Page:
a sound statistical analysis of large numbers of welfare recipients and whether or not they actually have children. And I’m afraid that I’m still not sure why you believe otherwise. /// Well, WAIT for the next sausage day and maybe my expert will inform us both? But I'll say it a third time: just because welfare mom's and non-welfare moms both have the same number of kiddies doesn't mean they were motivated the same. Statistics don't go to the soul of a person. I still don't know how you can say you understand correlations are not proof and then act as if they are.


  28. James says:

    Who created this thread?

    Bobbo, I raised the issue of welfare encouraging childbearing in order to debunk it as a myth. You, on the other hand, keep insisting that you don't believe the empirical evidence on this count, because you're sure that money influences decisions. My point is that your argument here depends critically on believing that welfare recipients can make substantial money bearing and raising children, and I doubt that's true.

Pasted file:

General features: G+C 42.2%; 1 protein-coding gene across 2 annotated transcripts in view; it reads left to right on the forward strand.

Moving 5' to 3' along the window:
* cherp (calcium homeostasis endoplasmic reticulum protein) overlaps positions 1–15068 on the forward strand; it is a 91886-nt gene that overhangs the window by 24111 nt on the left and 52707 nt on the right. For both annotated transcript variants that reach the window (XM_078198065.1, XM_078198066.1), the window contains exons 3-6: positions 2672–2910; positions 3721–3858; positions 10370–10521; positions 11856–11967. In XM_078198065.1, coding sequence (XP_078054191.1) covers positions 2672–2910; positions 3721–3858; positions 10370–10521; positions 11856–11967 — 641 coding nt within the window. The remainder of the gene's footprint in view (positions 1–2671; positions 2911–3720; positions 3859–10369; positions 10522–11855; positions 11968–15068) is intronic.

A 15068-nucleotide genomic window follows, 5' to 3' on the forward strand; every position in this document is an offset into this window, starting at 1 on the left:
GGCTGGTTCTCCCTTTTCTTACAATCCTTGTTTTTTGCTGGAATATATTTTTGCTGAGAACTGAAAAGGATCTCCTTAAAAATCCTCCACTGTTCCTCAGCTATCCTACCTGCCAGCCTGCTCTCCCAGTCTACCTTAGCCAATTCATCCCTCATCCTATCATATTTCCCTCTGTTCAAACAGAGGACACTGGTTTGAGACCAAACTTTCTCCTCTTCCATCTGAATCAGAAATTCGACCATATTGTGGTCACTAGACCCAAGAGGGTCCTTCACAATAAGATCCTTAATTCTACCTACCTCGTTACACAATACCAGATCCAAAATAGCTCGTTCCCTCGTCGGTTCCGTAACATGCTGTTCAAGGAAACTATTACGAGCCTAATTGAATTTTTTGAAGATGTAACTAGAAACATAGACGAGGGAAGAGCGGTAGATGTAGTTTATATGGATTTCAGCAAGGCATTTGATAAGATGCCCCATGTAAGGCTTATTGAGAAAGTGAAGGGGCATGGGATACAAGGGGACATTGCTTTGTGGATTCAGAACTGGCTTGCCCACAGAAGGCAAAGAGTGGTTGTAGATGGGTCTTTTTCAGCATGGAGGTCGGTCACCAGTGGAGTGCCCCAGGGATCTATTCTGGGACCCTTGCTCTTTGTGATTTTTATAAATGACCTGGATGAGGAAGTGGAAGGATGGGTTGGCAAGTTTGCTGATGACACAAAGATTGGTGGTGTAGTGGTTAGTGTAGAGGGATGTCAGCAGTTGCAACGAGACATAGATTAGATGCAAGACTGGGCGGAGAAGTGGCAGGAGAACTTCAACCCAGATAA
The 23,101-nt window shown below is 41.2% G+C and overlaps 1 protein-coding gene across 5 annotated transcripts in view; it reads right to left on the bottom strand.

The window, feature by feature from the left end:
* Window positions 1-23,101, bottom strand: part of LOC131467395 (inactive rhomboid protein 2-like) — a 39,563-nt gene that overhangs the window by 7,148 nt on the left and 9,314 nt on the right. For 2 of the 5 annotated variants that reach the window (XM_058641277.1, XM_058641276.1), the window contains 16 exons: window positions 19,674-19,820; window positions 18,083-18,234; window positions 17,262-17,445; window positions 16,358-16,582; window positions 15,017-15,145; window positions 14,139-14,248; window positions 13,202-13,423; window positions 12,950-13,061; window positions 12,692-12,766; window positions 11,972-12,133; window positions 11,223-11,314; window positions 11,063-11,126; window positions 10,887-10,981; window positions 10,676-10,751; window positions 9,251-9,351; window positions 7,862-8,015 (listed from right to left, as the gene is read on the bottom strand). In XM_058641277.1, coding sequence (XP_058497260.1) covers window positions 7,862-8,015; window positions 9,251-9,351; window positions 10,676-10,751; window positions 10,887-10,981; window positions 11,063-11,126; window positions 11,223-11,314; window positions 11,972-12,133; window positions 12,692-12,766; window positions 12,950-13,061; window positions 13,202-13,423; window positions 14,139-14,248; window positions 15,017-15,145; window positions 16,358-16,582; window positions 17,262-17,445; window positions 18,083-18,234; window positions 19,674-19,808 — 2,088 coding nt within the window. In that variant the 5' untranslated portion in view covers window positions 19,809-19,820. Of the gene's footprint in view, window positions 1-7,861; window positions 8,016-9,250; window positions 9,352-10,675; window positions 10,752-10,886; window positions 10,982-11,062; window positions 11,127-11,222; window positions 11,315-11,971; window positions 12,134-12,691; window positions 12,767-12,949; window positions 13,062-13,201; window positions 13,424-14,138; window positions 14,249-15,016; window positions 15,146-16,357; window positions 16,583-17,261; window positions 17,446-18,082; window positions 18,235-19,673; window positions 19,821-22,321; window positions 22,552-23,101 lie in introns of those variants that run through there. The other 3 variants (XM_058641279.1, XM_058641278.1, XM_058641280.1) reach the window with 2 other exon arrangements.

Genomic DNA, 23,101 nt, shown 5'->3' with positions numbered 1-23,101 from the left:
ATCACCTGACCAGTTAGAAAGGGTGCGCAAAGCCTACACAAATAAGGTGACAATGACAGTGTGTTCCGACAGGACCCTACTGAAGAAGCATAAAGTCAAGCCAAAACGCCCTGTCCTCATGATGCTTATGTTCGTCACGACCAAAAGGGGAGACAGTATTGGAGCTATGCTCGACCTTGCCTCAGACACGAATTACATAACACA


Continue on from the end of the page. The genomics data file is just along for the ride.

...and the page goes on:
Yes, there is "money involved," but as I've said countless times by now, I have no reason to believe that welfare payments are mistakenly set so high that people net a significant profit after the expense of raising a child, enough to even begin to compensate for the time and trouble.

    those on the fence should be motivated to fall towards the money

    If there is a profit to be made, and if that money outweighs the downsides to having an otherwise unwanted child for some people, then maybe some of those people will behave as rational economic actors and have children they otherwise wouldn't. The other possibility is that people decide to have children largely for psychological or sociological reasons, and aren't influenced by considerations of profiting from their children.

    That's a lot of "ifs" in my book, and on the other side of the ledger, there's the fact that the evidence shows that there don't seem to be people ending up on the other side of the fence.

    I did try to make the point that women who don’t want kids have abortions.

    I don't see where abortion enters into this. My arguments are entirely independent of whether women decide not to have children by not having sex, by using contraception, by using it more carefully, or by aborting any unwanted pregnancies.

    Is this a group well regarded for their sound decision making?

    Hmm. That seems to me, bobbo, to argue for looking at how this group actually behaves in response to incentives, and not to simply assume that they must respond rationally, in carefully calculated ways, to economic incentives.

    Maybe these young, uneducated people are having, or not having, children for their own reasons, and paying little or no attention to the details of how the welfare regulations would change their payments if their life circumstances changed? It's a possibility.